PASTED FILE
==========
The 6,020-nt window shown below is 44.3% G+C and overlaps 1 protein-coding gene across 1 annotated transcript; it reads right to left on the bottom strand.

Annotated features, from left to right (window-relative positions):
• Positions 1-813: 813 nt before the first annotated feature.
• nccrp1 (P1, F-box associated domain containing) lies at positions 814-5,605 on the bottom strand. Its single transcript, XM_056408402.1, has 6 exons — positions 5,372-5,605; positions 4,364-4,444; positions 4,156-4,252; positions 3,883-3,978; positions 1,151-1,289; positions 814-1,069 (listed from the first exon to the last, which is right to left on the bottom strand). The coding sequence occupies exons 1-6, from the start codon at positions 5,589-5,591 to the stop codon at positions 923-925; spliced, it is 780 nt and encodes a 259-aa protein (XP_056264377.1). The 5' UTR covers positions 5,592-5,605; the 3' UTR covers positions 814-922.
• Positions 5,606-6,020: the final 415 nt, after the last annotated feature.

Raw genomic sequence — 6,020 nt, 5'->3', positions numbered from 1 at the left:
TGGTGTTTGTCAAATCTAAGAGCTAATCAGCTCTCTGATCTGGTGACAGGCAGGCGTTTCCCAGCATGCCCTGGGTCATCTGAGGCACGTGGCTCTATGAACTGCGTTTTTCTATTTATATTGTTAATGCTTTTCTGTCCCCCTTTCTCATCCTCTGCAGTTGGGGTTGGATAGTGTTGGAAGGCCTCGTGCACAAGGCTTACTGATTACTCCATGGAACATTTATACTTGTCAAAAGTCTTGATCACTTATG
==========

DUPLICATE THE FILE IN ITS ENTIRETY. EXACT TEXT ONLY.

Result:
The 6,020-nt window shown below is 44.3% G+C and overlaps 1 protein-coding gene across 1 annotated transcript; it reads right to left on the bottom strand.

Annotated features, from left to right (window-relative positions):
• Positions 1-813: 813 nt before the first annotated feature.
• nccrp1 (P1, F-box associated domain containing) lies at positions 814-5,605 on the bottom strand. Its single transcript, XM_056408402.1, has 6 exons — positions 5,372-5,605; positions 4,364-4,444; positions 4,156-4,252; positions 3,883-3,978; positions 1,151-1,289; positions 814-1,069 (listed from the first exon to the last, which is right to left on the bottom strand). The coding sequence occupies exons 1-6, from the start codon at positions 5,589-5,591 to the stop codon at positions 923-925; spliced, it is 780 nt and encodes a 259-aa protein (XP_056264377.1). The 5' UTR covers positions 5,592-5,605; the 3' UTR covers positions 814-922.
• Positions 5,606-6,020: the final 415 nt, after the last annotated feature.

Raw genomic sequence — 6,020 nt, 5'->3', positions numbered from 1 at the left:
TGGTGTTTGTCAAATCTAAGAGCTAATCAGCTCTCTGATCTGGTGACAGGCAGGCGTTTCCCAGCATGCCCTGGGTCATCTGAGGCACGTGGCTCTATGAACTGCGTTTTTCTATTTATATTGTTAATGCTTTTCTGTCCCCCTTTCTCATCCTCTGCAGTTGGGGTTGGATAGTGTTGGAAGGCCTCGTGCACAAGGCTTACTGATTACTCCATGGAACATTTATACTTGTCAAAAGTCTTGATCACTTATG